Heart Failure. Patients with congestive heart failure complain of dyspnea, dependent edema, and fatigue. On physical examination they may have elevated jugular venous pressure, basilar crackles on chest auscultation, gallop rhythm, and pitting edema. In one study, BNP was found to be helpful in diagnosing heart failure among dyspneic patients. Using a cutoff value of 100 pg/mL, this test had a sensitivity of 90% and specificity of 76% when compared with a clinical diagnosis by 2 independent cardiologists.
Pulmonary Hypertension. Pulmonary hypertension commonly results from sleep apnea, is under-recognized as a cause of edema, and can be diagnosed by echocardiography. Other causes of pulmonary hypertension include left heart failure and chronic lung disease. In a study of primary care patients, Blankfield and colleagues obtained echocardiograms on 45 patients with edema. The initial clinical impression was venous insufficiency in 71% of these patients. However, the final impression was pulmonary hypertension (>40 mm Hg) in 20% and "borderline pulmonary hypertension" (31 to 40 mm Hg) in 22%. Only 22% of the patients were found to have venous insufficiency. This study was not designed to determine whether borderline pulmonary hypertension was the primary cause of edema or simply an incidental finding. Treating sleep apnea might improve the leg edema that results from pulmonary hypertension, but this also is unknown. Given these uncertainties, we recommend an echocardiogram in patients who are at risk for pulmonary hypertension and in patients over age 45 with leg edema of unclear etiology.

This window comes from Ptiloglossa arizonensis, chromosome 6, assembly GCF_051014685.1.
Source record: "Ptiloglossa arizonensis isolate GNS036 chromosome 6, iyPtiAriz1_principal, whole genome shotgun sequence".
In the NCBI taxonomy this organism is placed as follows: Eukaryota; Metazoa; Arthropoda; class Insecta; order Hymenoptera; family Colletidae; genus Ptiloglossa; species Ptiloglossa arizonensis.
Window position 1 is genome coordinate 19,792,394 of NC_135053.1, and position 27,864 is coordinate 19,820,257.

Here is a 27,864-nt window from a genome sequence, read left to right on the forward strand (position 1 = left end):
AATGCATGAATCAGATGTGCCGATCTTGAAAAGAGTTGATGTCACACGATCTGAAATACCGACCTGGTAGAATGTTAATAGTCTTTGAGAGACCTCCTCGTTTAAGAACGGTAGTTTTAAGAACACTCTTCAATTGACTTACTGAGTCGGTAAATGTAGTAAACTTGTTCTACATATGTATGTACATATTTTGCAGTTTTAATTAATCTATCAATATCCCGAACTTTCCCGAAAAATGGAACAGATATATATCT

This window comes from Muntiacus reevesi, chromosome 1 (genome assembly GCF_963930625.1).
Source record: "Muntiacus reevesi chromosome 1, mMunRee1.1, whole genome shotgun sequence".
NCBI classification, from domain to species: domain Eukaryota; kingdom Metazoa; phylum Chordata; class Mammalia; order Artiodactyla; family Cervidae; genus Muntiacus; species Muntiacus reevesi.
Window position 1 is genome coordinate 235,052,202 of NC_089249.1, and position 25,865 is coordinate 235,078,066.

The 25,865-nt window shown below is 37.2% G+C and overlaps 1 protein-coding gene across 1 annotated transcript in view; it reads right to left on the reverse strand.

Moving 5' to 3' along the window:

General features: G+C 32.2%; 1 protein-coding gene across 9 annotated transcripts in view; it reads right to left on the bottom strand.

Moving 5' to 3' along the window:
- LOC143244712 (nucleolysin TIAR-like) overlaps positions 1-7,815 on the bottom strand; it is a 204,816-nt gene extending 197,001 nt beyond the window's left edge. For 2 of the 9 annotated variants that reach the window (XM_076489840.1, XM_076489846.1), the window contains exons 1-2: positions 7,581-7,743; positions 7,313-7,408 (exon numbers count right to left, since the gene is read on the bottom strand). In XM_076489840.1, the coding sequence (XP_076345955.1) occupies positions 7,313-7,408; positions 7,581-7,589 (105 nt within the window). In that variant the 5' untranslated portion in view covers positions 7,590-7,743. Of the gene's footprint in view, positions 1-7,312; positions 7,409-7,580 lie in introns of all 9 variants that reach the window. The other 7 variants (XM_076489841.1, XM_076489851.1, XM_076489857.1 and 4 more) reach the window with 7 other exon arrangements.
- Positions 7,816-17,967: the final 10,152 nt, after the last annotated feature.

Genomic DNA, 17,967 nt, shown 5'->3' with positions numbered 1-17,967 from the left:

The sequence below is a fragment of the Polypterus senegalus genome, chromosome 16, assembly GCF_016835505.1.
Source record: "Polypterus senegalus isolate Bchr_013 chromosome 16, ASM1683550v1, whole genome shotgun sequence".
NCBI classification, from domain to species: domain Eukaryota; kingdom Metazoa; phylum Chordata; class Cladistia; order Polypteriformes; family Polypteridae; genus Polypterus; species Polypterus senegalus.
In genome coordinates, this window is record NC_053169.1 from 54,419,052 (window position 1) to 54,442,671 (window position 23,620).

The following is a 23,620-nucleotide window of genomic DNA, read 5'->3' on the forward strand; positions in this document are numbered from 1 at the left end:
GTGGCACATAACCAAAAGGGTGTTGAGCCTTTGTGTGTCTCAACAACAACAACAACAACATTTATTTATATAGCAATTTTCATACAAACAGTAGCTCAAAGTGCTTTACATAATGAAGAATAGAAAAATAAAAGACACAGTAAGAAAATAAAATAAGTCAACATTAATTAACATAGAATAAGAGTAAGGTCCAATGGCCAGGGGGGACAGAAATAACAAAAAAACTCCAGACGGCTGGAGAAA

Drugs. Drugs that can cause edema are listed in Table 4 . Calcium channel blockers and nonsteroidal anti-inflammatory drugs (NSAIDS) are most commonly implicated. The incidence of edema in patients taking NSAIDS is approximately 5%. Up to 50% of patients on calcium-channel blockers develop edema. Dihydropyridines (amlodipine, nifedipine) may be more likely to induce edema than phenylalkylamines (verapamil) or benzothiazepines (diltiazem).